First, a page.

HH, 5 others apply for judgment in default of defence against state in false imprisonment suit
By Mwaka Ndawa
UPND leader Hakainde Hichilema and five others have asked the Lusaka High Court to to enter judgement in default against the state for failing to enter defense and appearance in a matter where they have sued it demanding compensation for false imprisonment.
They prayed that their reliefs be granted as the state has not shown interest to defend the matter.
The six were falsely imprisoned on allegations that they committed treason when Hichilema’s convoy allegedly failed to give way to President Edgar Lungu’s motorcade on the Mongu-Limulunga road in April 2017.
According to a notice dated July, 2021, judge Yangailo indicated that she would strike out the matter from the active cause list within seven days if Hichilema and others do not take any step.
In their affidavit in support of summons for leave to enter judgement in default, the plaintiffs said on May 13, their lawyer Kamuwanga Phiri served the state a letter enclosing writ of summons, statement of claim, list of documents, list of witnesses and copies of the letter of demand.
They said despite being served with the said originating process, the state has neither entered appeareance nor filed its defense.
“Leave of this honourable court to enter judgement in default of appearance and defence ought to be obtained before filing the same. The intended judgement in default of appearance and defence is ready to be filed if this application is granted. Need has now arisen to make this application for leave to enter judgement in default of appearance and defence,” said Hichilema and others.
In this matter, Hichilema, Hamusonde Hamaleka, Pretorius Haloba, Wallace Chakawa, Laston Mulilanduba and Muleya Hachinda want the Lusaka High Court to compel the state to indemnify them damages equivalent in value to the money and personal belongings lost when they were apprehended at Hichilema’s home in new Kasama.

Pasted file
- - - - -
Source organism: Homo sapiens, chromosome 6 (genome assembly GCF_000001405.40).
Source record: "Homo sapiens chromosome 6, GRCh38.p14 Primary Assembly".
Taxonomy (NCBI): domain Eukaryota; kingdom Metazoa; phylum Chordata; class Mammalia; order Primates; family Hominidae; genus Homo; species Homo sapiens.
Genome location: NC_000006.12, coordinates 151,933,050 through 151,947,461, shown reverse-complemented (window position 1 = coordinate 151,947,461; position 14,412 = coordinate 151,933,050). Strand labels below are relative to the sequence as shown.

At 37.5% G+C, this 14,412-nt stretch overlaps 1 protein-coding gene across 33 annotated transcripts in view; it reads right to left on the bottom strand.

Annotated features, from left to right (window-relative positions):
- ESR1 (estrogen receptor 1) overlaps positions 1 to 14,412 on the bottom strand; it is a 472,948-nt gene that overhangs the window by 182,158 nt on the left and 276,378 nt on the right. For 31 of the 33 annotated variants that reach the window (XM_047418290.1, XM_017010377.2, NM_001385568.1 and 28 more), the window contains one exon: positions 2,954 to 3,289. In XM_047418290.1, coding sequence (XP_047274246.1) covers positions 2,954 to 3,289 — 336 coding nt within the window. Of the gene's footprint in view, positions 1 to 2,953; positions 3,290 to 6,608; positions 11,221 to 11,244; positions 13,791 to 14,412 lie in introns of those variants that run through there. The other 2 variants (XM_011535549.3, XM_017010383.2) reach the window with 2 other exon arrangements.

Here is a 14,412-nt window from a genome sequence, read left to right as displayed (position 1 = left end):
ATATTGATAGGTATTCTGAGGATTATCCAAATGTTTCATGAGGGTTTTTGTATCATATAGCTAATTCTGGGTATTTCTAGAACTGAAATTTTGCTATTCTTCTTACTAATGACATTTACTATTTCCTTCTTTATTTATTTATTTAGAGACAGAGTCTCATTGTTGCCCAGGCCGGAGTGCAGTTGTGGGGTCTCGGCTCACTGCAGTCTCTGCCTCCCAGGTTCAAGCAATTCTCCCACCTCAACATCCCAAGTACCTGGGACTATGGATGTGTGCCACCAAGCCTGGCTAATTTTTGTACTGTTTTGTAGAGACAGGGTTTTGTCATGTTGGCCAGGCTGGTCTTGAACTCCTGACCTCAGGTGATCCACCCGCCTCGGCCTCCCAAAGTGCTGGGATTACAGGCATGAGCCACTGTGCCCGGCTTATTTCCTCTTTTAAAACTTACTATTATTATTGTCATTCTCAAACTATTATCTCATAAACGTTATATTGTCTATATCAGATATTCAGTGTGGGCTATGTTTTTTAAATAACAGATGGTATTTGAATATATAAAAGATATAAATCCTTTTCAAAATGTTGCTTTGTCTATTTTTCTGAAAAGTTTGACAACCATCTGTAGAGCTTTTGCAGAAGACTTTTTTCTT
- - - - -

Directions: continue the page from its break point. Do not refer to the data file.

Hichilema is seeking remuneration for the money he lost and property that was looted, damaged and destroyed at his home four years ago during the unlawful operation to arrest him on April 10 and 11, 2017.
Hichilema and his aides further want a recompense for unlawful detention, unlawful prosecution, assault and battery, special damages for loss of income during the entire period of their incarceration, and damages for injury.
They also want damages for trespassing, loss of use of motor vehicle a Toyota hilux ALZ 2757 and ALZ 2710 for 34 days when they were in detention among other reliefs.
Hichilema, Hamaleka, Chakawa, Mulilabduba and Hachinda stated that they were jointly charged with treason, disobeying lawful orders and statutory duty while Haloba was not told the reason for his detention.
The complainants said charges of disobeying lawful and statutory orders were dropped by the state by way of nolle prosequi between May and June 2017.
“On August 14, 2017 the state maliciously laid an amended information before the High Court against the plaintiffs of treason contrary to section 43(1)(d) of the penal code,” the plaintiffs stated.
“On August 14 the plaintiffs took fresh plea on the charge of treason and all of them denied the charge. On August 16, 2017 the appointed date for commencement of trial, the state terminated proceedings against all the plaintiffs citing Article 180(7)of the Constitution and the plaintiffs were released.”
Hichilema and others contended that their prosecution and the unsanitary and inhuman conditions they were subjected to during their detention subjected them to humiliation and disgrace as well as brought them into ridicule and contempt both in Zambia and internationally.
“The plaintiffs will aver that they were wrongly imprisoned and deprived of their liberty, were maliciously prosecuted, greatly injured in their credit, character, reputation and they suffered considerable mental and body pain, anguish, considerable trouble, inconvenience, anxiety and expense that they have been greatly injured in their business and they have suffered loss and damage,” they said.
Hichilema, Hamaleka, Haloba, Chakawa, Mulilanduba and Hachinda said particulars of malice were that the treason charge lacked overt acts as it was not thoroughly investigated.
The complainants added that the admission by the state that the charge of treason was bad at law while insisting to prosecute them was malicious, an abuse of the criminal justice process and injurious on their dignity.